State Machines Diagrams are used for behavioral modeling of the classes. State machines are based on states, transitions and events which trigger states transitions. Effects are parts of transitions which define responses to invocations triggered by signals. In other words – state machines give the possibility to model a set of reactions to different events, and the reaction involves effects and state changes.
To model a state machine properly for a class is more difficult than to implement the same functionality just as a set of methods and attributes in common way. Finally, actual state of the class is nothing more than another property of the class and transitions are in the same way just methods. You can define the behavior of the class fully with the programming language without use of state machines – the state machines are just technique to model class behavior more readably and graphically.
How to achieve the best state machine for the class?
The answer is: state transition table and iterative approach. State transition table is another notation of state machine used for verification of state machine’s completeness and an alternative view to state machine modeling quality. The main building blocks of the state transition table are States and Triggers. The cells describe proposed states of the class to the received triggers, which can be state, ignore, exception or defer clause.
Simplified Air Condition State Machine Sample
States: Heating, Cooling, Idle, StandBy, Malfunction.
Triggers: Increment Temperature, Decrement Temperature, Turn On, Turn Off, Reset, Temperature, Failure
State transition table “converted” 1:1 to state machine is on Fig 02.
The state machine covers all details of the state transition table, but contains redundancy, the readability of the diagram is poor and the diagram tends to be complicated.
State transition table without need of state machine draft shows the possible drawbacks of state machine design. Fig03 outlines what the state transition table shows before we start to draw state machine.
What is the outgoing Situation?(see Fig. 04)
- Turn Off leads always to StandBy (green)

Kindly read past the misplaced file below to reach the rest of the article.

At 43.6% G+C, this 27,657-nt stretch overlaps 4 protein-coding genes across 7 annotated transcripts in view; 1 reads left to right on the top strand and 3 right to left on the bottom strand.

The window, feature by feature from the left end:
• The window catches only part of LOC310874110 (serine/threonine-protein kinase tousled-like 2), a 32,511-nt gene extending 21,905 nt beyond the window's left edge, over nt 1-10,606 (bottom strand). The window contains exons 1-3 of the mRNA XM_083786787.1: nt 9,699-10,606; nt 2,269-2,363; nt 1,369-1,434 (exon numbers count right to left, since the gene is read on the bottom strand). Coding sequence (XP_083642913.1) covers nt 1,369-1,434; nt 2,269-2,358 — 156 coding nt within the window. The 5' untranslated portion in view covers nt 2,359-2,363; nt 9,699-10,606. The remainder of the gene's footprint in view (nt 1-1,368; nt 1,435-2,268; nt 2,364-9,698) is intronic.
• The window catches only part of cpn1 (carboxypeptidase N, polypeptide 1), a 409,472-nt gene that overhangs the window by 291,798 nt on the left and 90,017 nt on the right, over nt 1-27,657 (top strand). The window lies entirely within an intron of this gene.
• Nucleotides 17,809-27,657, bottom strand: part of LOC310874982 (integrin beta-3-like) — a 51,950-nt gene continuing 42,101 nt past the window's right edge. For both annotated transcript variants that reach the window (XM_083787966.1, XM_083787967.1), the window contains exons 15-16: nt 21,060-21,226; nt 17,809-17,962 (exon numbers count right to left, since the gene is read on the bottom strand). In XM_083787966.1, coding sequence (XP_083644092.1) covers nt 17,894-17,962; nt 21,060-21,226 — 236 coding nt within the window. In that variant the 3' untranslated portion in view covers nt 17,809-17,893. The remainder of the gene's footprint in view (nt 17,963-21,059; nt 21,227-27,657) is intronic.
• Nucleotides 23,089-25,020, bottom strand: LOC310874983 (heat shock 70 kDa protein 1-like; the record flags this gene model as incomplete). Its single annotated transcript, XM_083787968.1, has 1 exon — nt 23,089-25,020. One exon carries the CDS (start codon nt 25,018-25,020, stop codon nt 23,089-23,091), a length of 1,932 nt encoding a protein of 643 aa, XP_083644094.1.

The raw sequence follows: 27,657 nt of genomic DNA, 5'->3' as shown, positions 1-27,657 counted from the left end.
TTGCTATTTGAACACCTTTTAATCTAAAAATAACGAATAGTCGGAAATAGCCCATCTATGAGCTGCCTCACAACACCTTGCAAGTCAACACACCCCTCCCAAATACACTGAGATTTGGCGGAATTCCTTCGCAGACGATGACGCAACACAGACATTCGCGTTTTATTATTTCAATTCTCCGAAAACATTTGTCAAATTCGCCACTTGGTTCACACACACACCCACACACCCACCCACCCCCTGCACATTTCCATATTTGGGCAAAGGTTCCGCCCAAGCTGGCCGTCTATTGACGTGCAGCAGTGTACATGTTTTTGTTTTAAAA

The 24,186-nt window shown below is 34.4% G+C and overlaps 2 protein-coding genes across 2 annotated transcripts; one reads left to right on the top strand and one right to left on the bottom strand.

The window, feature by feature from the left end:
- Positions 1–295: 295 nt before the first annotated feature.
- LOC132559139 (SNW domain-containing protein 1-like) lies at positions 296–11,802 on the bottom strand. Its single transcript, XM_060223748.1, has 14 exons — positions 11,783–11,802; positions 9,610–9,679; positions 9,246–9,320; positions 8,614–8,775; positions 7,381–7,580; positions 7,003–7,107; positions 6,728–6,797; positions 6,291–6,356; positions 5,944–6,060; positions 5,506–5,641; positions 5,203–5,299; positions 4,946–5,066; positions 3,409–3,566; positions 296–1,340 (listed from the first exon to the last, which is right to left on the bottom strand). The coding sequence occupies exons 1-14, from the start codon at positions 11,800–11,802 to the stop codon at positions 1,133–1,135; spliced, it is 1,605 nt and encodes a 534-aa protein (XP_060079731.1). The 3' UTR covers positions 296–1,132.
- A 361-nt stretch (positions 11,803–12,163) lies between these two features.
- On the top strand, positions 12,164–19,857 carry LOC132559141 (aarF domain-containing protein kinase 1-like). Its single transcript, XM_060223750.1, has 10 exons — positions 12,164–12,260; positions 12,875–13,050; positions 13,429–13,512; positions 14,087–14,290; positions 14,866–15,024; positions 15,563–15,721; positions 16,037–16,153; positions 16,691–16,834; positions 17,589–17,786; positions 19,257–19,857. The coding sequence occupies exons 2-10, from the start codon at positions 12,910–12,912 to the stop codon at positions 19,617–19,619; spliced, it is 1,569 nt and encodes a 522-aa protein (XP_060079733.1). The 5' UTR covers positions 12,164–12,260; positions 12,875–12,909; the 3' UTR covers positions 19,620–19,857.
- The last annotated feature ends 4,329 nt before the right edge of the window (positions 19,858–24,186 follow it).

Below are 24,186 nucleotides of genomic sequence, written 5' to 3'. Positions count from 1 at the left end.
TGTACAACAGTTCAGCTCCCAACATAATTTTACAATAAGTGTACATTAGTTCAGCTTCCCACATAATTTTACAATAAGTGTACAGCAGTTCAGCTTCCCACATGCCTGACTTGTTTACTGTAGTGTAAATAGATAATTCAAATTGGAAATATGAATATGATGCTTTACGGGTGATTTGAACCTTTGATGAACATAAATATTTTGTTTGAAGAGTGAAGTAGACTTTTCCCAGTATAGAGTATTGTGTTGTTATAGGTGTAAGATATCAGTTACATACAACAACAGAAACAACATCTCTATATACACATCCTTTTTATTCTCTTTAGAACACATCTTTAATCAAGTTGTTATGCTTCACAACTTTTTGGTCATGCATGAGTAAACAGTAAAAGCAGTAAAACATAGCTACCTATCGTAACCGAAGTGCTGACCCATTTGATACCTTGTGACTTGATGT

- Increment and Decrement required Temperature triggers no change state, but always invokes the same effect (red)
- States Idle, Heating and Cooling have almost the same transitions (red)
- Temperature triggers the same decision for states Idle, Cooling, Heating (orange)
First point can be easily solved with use of history state, all transitions triggered with Turned Off are replaced with one transition triggered with Turned Off from History State, see Fig05.
To solve Points 2, 3, 4 you need to define what Use Cases the class realizes: starts and stops heating or starts and stops cooling based on comparison between required temperature and actual temperature, failure handling, temperature watching, required temperature handling. Try to identify which from these use cases are related to redundancy contained in state machine.
There are two ways how to solve it:
- create state machine “Turned On” which contains states “idle”, “cooling”, “heating” with self-transitions
- create a new class and required temperature handling delegate to this new class
Second way is better than the first one, because with the required temperature handling we can delegate together temperature watching into the new class called “Thermostat” – for the states of the new class refer to the Fig07.
The points 2, 3, 4 will be solved with move of transitions Increment Temperature, Decrement Temperature, Temperature and Decision Point into the new class, see Fig08.
The last step is to extend existing class AirCondition with new transitions “Start Cooling”, “Start Heating” and “Go to Idle” which are triggered with the new effects defined inside of the new class Thermostat, see Fig09.
To summarize rules through this sample:
- model your state machine in the most simple way
- always sketch a state table, not only for prototyping, but for every change you implement in your state machine
- model state machines in order to define how the class collaborates with other classes
- prevent modeling of internal transitions
- if state table contains cells with “ignore” or “defer” you are on wrong way
- prevent to trigger transition inside the class
- use history state, do not model transition from all states
- if state machine contains redundancy, try to delegate this functionality out of the class
- do not design more than 8 states and 16 transitions inside state machine and maximum 3 levels of depth
- do not prefer state machine modeling over the object-oriented approach of class modeling